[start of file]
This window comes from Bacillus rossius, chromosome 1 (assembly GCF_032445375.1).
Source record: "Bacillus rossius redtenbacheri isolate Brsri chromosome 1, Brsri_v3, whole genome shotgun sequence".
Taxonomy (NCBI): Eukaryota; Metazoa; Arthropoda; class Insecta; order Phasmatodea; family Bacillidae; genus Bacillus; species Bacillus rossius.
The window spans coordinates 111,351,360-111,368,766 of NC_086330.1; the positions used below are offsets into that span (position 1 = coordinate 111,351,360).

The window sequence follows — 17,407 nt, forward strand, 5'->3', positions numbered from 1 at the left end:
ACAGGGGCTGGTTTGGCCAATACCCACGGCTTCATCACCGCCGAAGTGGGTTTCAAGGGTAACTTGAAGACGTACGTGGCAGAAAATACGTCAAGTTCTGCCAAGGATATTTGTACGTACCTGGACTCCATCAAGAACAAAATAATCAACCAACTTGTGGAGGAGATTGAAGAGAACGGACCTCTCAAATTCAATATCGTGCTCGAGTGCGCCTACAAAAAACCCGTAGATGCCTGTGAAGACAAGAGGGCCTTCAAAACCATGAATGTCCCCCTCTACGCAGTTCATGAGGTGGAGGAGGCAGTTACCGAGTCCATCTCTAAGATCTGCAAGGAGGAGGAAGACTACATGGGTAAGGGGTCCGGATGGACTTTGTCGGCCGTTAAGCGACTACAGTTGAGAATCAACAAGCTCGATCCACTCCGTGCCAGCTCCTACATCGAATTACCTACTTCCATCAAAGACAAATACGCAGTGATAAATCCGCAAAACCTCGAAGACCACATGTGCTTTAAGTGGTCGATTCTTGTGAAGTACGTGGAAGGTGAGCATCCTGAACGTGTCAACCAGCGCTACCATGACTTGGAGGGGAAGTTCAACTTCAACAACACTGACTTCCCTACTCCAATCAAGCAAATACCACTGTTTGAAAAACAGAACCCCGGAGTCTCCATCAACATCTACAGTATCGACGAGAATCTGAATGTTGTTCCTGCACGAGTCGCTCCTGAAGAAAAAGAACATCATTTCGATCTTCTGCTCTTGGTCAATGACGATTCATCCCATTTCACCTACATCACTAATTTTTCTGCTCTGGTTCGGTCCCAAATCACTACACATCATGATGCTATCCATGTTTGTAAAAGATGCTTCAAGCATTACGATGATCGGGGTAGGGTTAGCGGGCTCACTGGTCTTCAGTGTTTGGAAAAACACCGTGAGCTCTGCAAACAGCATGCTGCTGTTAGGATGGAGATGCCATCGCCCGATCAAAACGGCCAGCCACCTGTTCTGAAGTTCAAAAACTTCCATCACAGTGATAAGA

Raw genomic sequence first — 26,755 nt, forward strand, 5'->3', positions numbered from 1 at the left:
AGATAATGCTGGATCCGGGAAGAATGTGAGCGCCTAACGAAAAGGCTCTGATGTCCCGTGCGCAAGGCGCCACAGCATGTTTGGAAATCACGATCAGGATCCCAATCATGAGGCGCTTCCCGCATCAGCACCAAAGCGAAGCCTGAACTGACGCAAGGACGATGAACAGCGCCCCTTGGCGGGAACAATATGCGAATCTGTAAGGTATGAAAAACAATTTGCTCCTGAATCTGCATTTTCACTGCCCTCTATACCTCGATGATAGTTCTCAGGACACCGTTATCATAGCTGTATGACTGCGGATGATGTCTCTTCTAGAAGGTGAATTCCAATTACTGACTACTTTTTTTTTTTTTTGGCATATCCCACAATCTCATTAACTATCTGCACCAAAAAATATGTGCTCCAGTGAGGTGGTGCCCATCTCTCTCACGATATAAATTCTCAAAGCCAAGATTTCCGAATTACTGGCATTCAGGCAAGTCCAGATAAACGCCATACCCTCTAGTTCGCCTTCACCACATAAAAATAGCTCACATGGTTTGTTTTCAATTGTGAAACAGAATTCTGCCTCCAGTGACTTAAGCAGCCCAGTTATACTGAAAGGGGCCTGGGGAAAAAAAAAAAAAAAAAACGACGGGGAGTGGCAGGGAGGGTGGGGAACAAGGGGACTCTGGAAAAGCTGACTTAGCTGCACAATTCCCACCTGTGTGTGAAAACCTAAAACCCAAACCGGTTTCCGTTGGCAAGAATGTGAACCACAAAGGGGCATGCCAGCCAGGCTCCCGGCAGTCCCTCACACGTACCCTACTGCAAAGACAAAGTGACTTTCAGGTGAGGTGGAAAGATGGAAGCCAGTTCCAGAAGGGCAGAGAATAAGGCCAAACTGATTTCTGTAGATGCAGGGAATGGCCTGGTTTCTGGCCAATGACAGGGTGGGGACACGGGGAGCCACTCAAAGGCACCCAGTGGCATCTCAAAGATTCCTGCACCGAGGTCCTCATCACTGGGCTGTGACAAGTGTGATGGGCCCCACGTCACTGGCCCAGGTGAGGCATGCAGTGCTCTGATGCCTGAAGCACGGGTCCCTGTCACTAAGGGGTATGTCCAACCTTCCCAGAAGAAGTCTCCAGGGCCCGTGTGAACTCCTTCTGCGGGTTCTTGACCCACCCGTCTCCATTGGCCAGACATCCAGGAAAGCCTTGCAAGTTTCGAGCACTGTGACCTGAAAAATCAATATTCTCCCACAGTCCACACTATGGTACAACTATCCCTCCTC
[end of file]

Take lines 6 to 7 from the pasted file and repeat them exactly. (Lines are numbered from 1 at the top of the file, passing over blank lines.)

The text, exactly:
ACAGGGGCTGGTTTGGCCAATACCCACGGCTTCATCACCGCCGAAGTGGGTTTCAAGGGTAACTTGAAGACGTACGTGGCAGAAAATACGTCAAGTTCTGCCAAGGATATTTGTACGTACCTGGACTCCATCAAGAACAAAATAATCAACCAACTTGTGGAGGAGATTGAAGAGAACGGACCTCTCAAATTCAATATCGTGCTCGAGTGCGCCTACAAAAAACCCGTAGATGCCTGTGAAGACAAGAGGGCCTTCAAAACCATGAATGTCCCCCTCTACGCAGTTCATGAGGTGGAGGAGGCAGTTACCGAGTCCATCTCTAAGATCTGCAAGGAGGAGGAAGACTACATGGGTAAGGGGTCCGGATGGACTTTGTCGGCCGTTAAGCGACTACAGTTGAGAATCAACAAGCTCGATCCACTCCGTGCCAGCTCCTACATCGAATTACCTACTTCCATCAAAGACAAATACGCAGTGATAAATCCGCAAAACCTCGAAGACCACATGTGCTTTAAGTGGTCGATTCTTGTGAAGTACGTGGAAGGTGAGCATCCTGAACGTGTCAACCAGCGCTACCATGACTTGGAGGGGAAGTTCAACTTCAACAACACTGACTTCCCTACTCCAATCAAGCAAATACCACTGTTTGAAAAACAGAACCCCGGAGTCTCCATCAACATCTACAGTATCGACGAGAATCTGAATGTTGTTCCTGCACGAGTCGCTCCTGAAGAAAAAGAACATCATTTCGATCTTCTGCTCTTGGTCAATGACGATTCATCCCATTTCACCTACATCACTAATTTTTCTGCTCTGGTTCGGTCCCAAATCACTACACATCATGATGCTATCCATGTTTGTAAAAGATGCTTCAAGCATTACGATGATCGGGGTAGGGTTAGCGGGCTCACTGGTCTTCAGTGTTTGGAAAAACACCGTGAGCTCTGCAAACAGCATGCTGCTGTTAGGATGGAGATGCCATCGCCCGATCAAAACGGCCAGCCACCTGTTCTGAAGTTCAAAAACTTCCATCACAGTGATAAGA

Raw genomic sequence first — 26,755 nt, forward strand, 5'->3', positions numbered from 1 at the left: